One-year outcomes associated with using observation services in triaging patients with nonspecific chest pain

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Background: Observation services are provided in greatly variant settings. The aim of this study was to reexamine the effectiveness of observation services compared to inpatient units for patients with nonspecific chest pain.
Hypothesis: Patients admitted to observation units have similar outcomes to patients admitted to inpatient wards.
Methods: We conducted a claim-based retrospective study for 7549 patients who were admitted to observation and inpatient units. Both models of care were evaluated using the 1-year costs related to chest pain/cardiovascular diseases, and primary and secondary outcomes. Primary outcome was a composite of myocardial infarction, congestive heart failure, stroke, or cardiac arrest, whereas secondary outcomes included revascularization procedures, emergency room revisits, and hospitalization due to cardiovascular diseases.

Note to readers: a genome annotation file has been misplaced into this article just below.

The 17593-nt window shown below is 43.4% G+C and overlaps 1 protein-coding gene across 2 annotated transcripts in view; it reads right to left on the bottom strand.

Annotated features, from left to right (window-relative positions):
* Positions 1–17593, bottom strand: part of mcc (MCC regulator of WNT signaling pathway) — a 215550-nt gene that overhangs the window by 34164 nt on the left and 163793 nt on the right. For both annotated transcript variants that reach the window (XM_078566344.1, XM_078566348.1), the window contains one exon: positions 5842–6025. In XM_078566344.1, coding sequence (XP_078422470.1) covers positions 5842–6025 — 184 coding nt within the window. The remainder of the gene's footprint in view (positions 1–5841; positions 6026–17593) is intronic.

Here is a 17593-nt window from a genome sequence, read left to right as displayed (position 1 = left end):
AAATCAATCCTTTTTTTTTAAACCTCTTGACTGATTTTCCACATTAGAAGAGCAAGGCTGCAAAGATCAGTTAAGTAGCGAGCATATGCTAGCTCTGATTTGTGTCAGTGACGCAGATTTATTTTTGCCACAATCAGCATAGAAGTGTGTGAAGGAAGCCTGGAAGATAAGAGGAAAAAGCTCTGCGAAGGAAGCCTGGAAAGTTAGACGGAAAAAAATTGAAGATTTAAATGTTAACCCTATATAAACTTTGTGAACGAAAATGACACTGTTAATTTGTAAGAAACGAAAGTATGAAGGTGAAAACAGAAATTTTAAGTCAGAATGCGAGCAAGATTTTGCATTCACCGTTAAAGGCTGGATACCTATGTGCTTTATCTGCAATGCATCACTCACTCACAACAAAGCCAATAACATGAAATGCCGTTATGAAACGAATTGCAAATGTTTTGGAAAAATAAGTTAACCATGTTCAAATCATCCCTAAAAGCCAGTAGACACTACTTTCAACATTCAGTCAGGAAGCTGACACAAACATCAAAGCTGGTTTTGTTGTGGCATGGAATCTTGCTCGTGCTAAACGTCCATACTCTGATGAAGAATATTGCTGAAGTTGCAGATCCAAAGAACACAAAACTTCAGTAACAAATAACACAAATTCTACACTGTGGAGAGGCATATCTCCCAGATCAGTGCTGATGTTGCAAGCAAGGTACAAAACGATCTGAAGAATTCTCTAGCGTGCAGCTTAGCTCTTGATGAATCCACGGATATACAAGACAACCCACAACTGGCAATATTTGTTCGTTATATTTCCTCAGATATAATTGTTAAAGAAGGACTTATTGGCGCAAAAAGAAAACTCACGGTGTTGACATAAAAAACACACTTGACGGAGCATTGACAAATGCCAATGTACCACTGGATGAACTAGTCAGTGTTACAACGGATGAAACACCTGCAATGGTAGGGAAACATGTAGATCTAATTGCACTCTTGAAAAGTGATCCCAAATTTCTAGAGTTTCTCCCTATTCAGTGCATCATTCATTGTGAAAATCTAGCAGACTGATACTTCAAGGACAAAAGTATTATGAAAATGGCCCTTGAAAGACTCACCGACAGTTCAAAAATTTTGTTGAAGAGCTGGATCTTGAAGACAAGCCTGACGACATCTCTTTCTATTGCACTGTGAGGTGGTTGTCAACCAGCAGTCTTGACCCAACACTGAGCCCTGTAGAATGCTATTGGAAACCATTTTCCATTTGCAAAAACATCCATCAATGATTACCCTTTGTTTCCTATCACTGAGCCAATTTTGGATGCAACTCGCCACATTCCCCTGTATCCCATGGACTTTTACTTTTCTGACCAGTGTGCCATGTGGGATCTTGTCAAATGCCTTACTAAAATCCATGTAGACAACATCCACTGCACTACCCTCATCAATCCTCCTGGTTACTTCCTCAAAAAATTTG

Results: Two-thirds (65.7%, n = 4962) of patients in the sample had observation services, and 34.3% (n = 2587) were admitted to inpatient care. Of the inpatient group, 4.9% experienced a total of 167 primary outcomes, whereas 14.1% experienced a total of 571 secondary outcomes. In comparison, 3.8% of the observation group experienced 238 primary outcomes, and 10.3% experienced 737 secondary outcomes. After adjusting for baseline characteristics using Cox proportional hazard and quantile regression models, no differences between the 2 groups were detected in the 1-year costs of cardiovascular services and primary or secondary outcomes. Patients who had observation services were 79% (95% confidence interval: 1.24-2.58) more likely to have revascularization procedures compared to those admitted to inpatient care.
Conclusions: Patients who had observation services had similar outcomes and 1-year costs compared to patients admitted to inpatient wards.


This work was published before the author joined Aga Khan University.


Clinical Cardiology